I finished Empty Nets this week.  To do the pattern justice, especially in view of the fact that the time and talent for this pattern was donated by Sonya Newstead to the Sustain the Sea initiative, I decided we needed to take a trip to the beach.  I picked the young man up after school and we drove to the Lake Ferry beach in South Wairarapa, which we haven’t been to before.

It is a rugged piece of beach.  Not really a swimming beach, but very beautiful and scenic.  On one side, Lake Onoke drains into Palliser Bay.

Lake Ferry

On the other side, is Palliser Bay.

Palliser Bay

It was a nice place to take photos.  The water was too cold for swimming, and the beach is not very safe for this activity, so the boy and I had wave races and dared each other to get our legs wet by the icy water!

On to Empty Nets – here it is, in its full glory!

Empty Nets

I’m very proud of this picture, because it was taken by the youngest child.  I think his photography skills are coming along nicely!

Empty Nets 2

I decided I wanted the shawl to be bigger than designed, so I knitted 20 repeats instead of 17.

Empty Nets - waves

I adore the wave edgings.

Empty Nets 3

The final edge is bound off using a ruffle, to represent the waves breaking on the beach.  I kept mine small and did not work the second set of increases.

It’s a funny shawl to knit because you think it cannot possibly become a triangle while knitting it – it looks like a slice of pizza!  When finished and blocked though, it magically transforms!  My notes are here if you want to know more details.

Empty Nets 4

Words cannot express my gratitude to Sonya for donating this shawl pattern.  I cherish the feeling of comfort that there are many people who do care about the planet and keeping life on it sustainable for future generations, as evidenced by so many of your comments while writing about this subject.

I think that if more people thought about contributing meaningfully to this life, and considered the impact of their actions on the environment around them (social and physical) the world would be in a much better place than it is today.  Let’s all keep on trying!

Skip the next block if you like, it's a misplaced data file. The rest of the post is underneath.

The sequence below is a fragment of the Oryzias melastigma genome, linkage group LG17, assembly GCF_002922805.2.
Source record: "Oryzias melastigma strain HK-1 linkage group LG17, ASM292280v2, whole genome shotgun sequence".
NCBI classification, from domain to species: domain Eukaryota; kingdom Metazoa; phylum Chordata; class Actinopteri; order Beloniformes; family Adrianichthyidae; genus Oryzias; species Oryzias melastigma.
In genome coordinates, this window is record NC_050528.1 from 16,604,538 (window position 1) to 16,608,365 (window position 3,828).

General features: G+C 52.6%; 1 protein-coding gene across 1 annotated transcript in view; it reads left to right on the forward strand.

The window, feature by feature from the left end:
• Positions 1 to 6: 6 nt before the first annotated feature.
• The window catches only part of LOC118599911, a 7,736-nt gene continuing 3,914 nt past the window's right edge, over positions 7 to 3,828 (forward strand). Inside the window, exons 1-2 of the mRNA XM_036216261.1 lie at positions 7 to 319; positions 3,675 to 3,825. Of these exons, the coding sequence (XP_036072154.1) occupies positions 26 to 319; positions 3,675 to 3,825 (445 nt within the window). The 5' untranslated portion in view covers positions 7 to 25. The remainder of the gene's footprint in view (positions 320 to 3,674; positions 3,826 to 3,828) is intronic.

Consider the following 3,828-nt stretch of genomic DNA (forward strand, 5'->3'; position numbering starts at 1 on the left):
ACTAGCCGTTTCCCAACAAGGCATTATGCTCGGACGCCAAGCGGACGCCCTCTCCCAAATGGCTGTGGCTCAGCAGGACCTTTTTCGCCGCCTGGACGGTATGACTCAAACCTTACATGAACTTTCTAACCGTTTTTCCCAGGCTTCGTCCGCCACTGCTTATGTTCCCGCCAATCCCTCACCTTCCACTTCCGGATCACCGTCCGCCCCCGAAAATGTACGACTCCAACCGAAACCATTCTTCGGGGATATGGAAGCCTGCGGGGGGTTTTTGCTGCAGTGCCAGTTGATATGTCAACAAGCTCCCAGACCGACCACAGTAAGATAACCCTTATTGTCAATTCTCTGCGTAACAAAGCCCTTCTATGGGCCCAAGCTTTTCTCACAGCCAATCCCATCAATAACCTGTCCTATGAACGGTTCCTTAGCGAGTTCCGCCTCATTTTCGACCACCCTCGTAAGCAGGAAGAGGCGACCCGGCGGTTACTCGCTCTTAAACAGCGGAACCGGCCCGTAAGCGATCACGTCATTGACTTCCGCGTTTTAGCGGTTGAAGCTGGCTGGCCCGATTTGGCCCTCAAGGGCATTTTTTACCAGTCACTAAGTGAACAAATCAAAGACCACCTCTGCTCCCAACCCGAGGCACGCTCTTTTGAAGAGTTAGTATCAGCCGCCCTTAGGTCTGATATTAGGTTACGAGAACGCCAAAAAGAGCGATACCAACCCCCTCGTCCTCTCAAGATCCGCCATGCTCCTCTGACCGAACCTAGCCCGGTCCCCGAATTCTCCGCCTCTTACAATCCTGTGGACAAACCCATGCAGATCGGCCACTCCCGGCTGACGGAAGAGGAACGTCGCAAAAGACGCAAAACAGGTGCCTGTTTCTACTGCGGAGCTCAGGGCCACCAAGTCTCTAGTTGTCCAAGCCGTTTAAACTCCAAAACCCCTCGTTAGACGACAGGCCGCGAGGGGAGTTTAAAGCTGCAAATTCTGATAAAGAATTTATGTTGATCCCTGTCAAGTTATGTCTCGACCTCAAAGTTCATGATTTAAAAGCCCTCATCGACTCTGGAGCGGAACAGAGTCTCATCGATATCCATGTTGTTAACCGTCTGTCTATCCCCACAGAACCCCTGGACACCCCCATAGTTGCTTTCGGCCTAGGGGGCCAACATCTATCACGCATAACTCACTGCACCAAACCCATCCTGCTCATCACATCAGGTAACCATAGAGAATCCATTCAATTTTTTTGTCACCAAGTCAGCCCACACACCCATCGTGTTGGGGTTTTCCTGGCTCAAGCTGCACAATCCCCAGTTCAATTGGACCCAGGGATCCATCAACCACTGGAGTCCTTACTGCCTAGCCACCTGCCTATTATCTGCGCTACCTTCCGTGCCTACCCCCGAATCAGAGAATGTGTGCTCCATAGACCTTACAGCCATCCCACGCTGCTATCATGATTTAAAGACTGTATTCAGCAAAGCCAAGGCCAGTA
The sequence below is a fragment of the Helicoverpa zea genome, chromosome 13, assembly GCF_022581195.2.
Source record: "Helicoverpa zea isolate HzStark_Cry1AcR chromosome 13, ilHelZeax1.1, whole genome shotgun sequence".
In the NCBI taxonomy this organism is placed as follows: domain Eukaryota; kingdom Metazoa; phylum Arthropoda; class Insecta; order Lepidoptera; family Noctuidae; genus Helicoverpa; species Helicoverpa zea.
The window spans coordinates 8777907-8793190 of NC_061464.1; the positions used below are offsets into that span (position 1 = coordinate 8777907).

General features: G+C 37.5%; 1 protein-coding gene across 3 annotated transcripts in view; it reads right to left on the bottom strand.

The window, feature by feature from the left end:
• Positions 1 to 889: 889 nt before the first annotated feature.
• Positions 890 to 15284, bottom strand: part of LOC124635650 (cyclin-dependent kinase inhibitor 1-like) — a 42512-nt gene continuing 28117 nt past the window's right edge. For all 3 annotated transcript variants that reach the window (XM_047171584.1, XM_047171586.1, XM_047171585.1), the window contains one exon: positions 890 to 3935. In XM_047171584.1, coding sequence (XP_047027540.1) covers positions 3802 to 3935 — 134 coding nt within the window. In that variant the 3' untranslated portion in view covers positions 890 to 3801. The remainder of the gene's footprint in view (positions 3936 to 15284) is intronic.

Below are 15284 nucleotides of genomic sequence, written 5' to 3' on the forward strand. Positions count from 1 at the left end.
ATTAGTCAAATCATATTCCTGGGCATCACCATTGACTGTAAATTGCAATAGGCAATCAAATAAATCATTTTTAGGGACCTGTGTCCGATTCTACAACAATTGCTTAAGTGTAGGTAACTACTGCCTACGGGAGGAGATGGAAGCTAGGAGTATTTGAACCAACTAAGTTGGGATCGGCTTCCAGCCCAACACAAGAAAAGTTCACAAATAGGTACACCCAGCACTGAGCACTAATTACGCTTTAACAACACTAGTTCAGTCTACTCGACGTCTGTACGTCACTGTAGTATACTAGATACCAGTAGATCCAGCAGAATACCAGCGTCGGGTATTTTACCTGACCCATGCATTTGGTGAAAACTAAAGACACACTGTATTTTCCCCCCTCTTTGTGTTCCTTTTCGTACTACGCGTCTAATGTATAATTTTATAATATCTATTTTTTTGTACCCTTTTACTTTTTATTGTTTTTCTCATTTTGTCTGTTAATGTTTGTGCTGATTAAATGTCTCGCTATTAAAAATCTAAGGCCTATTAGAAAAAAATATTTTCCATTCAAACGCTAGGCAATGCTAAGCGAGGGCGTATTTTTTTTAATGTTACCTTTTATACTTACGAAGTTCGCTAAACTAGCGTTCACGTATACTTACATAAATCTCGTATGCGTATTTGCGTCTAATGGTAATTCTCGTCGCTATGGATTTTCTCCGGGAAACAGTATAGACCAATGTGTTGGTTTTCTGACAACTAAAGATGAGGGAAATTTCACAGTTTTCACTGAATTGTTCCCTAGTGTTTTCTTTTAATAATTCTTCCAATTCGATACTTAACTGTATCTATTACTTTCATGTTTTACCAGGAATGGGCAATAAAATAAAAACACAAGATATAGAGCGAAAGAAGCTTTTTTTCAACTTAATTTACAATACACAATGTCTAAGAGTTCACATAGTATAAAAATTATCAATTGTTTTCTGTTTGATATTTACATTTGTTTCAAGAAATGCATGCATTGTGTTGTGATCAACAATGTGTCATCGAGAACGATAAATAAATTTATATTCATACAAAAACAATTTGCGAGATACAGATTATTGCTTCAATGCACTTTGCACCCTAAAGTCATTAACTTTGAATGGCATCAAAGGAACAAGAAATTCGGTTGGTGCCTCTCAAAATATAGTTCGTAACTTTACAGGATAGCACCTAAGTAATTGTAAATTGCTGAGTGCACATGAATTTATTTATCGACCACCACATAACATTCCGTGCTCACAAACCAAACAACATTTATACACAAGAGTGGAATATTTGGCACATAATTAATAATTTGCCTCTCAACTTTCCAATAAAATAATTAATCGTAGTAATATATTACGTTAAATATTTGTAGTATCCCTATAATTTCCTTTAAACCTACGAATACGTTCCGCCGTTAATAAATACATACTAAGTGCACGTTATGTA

You may recall I was knitting a pair of socks as part of my review of Zealana’s first sock yarn, Cozi.

I knitted them using a pattern that I had in my head for a while – progress on these socks was fast, the yarn eager to become deliciously warm socks for my feet.  :-)

Illusion socks in Cozi

Did I mention that Cozi produces a sock that gently hugs the foot?  That elasticized yarn really does live up to its stretchy name!  I thought that quality would be nice as a name for these socks.

Illusion socks

I loved the cabling detail and how well the stitches showed up, despite the halo of the possum fibre – these socks were going to be an awesome pattern!
Illusion 5

This pair of socks weighed 80gm together (40g each) which is a total meterage of 272m (297y).  By way of reminder, each 50g ball of Cozi has a meterage of 170m/186yd. The meterage is interesting.  Cables usually eat yarn, and there are two panels of cabling on each sock, yet the meterage was still less than Bark which took 320m (350y) and are in a stitch pattern that is equivalent to stockinette.  The heavier strand does mean that you need less yarn to knit a pair of socks.  This should mean that even people with largish feet will get a simple pair of socks out of two balls. I used 2.5mm needles, which I mentioned previously creates a beautiful dense fabric and is a better match for this thicker sock yarn than the finer needles.